Nguyen Van Linh
As general-secretary of the Vietnamese Communist Party from 1986 to 1991, Nguyen Van Linh began the free-market reforms known as doi moi (renovation) that promoted ventures by overseas investors and helped liberate Vietnam from its economic insularity. Linh had come a long way since he was a teen-ager jailed by the French for insurrection in the 1930s. A stealthy guerrilla leader who used several aliases, Linh joined the Indochinese Communist Party in 1936 and advanced through the ranks. After the country's partition in 1954 he became an underground leader in South Vietnam, and when victory came in 1975 he was made party chief of Saigon (later Ho Chi Minh City). He was elevated to the Politburo, dropped, then reinstated before becoming party leader in 1986. After he retired in 1991, he lamented that some of his reforms had been abused. He died in 1998.

Le Kha Phieu

Le Kha Phieu was named general-secretary of the Vietnamese Communist Party in December 1997 following an expected shake-up in the Politburo that saw the resignations of Do Muoi as general-secretary, Le Duc Anh as president and Vo Van Kiet as prime minister. Born in December 1931, Phieu is a graduate of the military college and spent much of his party career as a military commander. Most recently he was the army's political commissar. He is a three-star general. One of Phieu's stated goals is to get tough on corruption; not even "giant rats" would be safe, he said.

Phan Van Khai
Phan Van Khai was confirmed as prime minister by the National Assembly in September 1997, replacing his mentor, Vo Van Kiet, then 74, a fellow southerner, whom he had served for five years as deputy prime minister for economic affairs.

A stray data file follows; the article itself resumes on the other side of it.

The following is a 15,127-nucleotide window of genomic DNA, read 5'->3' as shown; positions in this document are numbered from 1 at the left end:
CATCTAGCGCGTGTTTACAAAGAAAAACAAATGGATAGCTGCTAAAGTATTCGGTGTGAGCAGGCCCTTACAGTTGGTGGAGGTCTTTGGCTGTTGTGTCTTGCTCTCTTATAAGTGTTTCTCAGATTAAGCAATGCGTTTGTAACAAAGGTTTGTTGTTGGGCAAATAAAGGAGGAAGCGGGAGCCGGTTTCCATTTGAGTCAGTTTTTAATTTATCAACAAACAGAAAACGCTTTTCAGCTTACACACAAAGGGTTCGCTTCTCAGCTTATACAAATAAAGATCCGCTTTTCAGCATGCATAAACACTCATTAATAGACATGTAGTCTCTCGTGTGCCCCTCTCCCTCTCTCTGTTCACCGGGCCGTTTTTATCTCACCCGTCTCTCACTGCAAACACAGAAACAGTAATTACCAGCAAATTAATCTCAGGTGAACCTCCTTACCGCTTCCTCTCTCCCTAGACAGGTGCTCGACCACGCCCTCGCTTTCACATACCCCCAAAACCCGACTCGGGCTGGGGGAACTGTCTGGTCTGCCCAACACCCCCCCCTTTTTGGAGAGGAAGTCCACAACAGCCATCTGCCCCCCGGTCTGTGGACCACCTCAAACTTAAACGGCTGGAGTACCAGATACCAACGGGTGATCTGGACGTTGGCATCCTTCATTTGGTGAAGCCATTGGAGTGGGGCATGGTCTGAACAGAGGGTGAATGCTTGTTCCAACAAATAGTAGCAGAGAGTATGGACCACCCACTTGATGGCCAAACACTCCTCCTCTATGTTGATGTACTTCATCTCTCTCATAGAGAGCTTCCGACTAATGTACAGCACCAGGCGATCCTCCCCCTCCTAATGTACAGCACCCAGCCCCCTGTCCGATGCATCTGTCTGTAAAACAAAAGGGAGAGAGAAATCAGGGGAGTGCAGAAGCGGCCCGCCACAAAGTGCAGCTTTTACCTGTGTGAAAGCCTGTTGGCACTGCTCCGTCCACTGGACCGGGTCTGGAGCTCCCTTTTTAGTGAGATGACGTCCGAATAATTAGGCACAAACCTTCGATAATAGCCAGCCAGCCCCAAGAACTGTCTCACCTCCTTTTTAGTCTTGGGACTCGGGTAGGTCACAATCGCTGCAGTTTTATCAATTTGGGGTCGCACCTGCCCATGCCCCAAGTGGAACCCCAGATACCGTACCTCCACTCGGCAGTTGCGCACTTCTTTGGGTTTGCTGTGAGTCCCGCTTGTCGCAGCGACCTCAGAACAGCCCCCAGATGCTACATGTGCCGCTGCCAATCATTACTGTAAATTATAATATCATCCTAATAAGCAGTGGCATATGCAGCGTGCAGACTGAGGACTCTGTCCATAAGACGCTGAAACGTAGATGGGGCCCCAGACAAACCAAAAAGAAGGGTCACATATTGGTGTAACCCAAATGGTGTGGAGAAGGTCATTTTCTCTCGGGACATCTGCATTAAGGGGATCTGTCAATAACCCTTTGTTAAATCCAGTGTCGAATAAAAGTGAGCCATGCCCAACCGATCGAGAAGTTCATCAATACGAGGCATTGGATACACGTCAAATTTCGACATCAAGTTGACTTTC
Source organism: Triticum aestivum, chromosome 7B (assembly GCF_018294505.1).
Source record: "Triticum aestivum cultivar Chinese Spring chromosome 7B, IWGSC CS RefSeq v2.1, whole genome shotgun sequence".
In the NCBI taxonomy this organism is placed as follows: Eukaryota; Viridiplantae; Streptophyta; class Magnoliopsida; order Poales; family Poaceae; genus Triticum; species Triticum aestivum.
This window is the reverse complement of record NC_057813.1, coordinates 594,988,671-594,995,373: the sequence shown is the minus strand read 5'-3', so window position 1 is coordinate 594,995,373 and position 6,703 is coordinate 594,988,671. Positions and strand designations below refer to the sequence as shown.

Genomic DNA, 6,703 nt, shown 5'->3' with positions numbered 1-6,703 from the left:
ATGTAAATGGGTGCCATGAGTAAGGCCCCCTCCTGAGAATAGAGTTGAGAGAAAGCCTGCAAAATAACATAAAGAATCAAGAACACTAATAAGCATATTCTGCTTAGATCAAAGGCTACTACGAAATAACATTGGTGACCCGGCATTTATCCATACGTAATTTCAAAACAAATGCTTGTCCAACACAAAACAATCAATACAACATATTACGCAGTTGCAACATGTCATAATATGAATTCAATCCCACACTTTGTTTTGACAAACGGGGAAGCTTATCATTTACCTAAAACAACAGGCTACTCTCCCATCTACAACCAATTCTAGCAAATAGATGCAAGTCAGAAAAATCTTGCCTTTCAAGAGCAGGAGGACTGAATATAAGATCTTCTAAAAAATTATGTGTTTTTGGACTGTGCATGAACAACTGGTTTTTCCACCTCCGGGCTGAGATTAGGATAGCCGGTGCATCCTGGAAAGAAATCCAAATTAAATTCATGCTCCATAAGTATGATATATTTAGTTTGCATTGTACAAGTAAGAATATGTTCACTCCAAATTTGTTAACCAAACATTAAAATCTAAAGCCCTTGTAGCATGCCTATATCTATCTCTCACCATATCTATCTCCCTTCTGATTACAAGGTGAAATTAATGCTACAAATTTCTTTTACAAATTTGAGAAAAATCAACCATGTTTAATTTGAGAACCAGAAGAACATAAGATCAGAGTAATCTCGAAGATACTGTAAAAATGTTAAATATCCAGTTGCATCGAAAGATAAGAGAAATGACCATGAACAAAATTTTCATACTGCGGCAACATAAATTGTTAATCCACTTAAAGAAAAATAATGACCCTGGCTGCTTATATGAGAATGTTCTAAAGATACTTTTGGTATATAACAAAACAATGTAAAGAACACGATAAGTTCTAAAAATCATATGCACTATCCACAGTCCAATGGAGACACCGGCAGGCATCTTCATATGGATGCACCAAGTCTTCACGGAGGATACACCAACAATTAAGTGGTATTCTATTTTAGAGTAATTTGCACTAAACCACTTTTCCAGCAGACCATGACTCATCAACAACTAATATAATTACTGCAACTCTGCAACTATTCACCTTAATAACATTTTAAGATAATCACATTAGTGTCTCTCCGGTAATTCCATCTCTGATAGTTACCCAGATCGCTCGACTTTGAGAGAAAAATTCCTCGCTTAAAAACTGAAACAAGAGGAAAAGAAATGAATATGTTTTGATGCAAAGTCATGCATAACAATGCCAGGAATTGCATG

Khai is known as a reformer and as a popular politician in his hometown of Ho Chi Minh City. He was born in December 1933 in the Chu Chi suburb of what was then Saigon. Khai joined the resistance against the French at age 14. After the country's partitioning in 1954, he was among those who headed north to continue the struggle for liberation. He was 21. He studied foreign languages in Hanoi and economics for five years in Moscow. He joined the Vietnamese Communist Party at age 26 and served on the National Reunification Committee in the mid-1970s. Starting in 1978 he served in the local government of Ho Chi Minh City and was elected mayor in 1985, serving until 1989. He was named to the party's Politburo in 1991 and appointed to the cabinet; the next year he was named deputy prime minister.
Observers describe Khai as well versed in economic affairs, a straight talker and a capable negotiator who has embraced doi moi (renovation) even as he remains a party man. On his election in 1997 the South China Post in Hong Kong called him an "avowed reformer." He also is said to be outspoken against corruption.

Tran Duc Luong
Tran Duc Luong was elected president of Vietnam by the National Assembly in September 1997, and was said to be a compromise candidate to succeed Le Duc Anh, then 76, who retired because of ill health, according to official accounts.
Born in May 1937 in central coastal Vietnam, Luong is a university-trained geologist. He was appointed general director of the General Department of Geology in 1979. Two years later he completed an economics management course in Moscow. He speaks Russian, English and French. He joined the Communist Party in 1959 and was elected to the National Assembly in 1981. He rose within the party hierarchy to the Central Committee in 1991 and to the Politburo in 1996. From 1987 to 1997 Luong was deputy prime minister and Vietnam's permanent representative to the Council for Mutual Economic Assistance, the Soviet bloc's economic development agency whose purpose declined after 1990.
Luong's tenure as president so far has been marked by several trips abroad to drum up investment, trade and agricultural cooperation. His notable visits in 1998 were to Moscow and Bangkok. In late 1999 his five-day trip to India marked the first time a Vietnamese head of state had visited since Ho Chi Minh did so in 1958.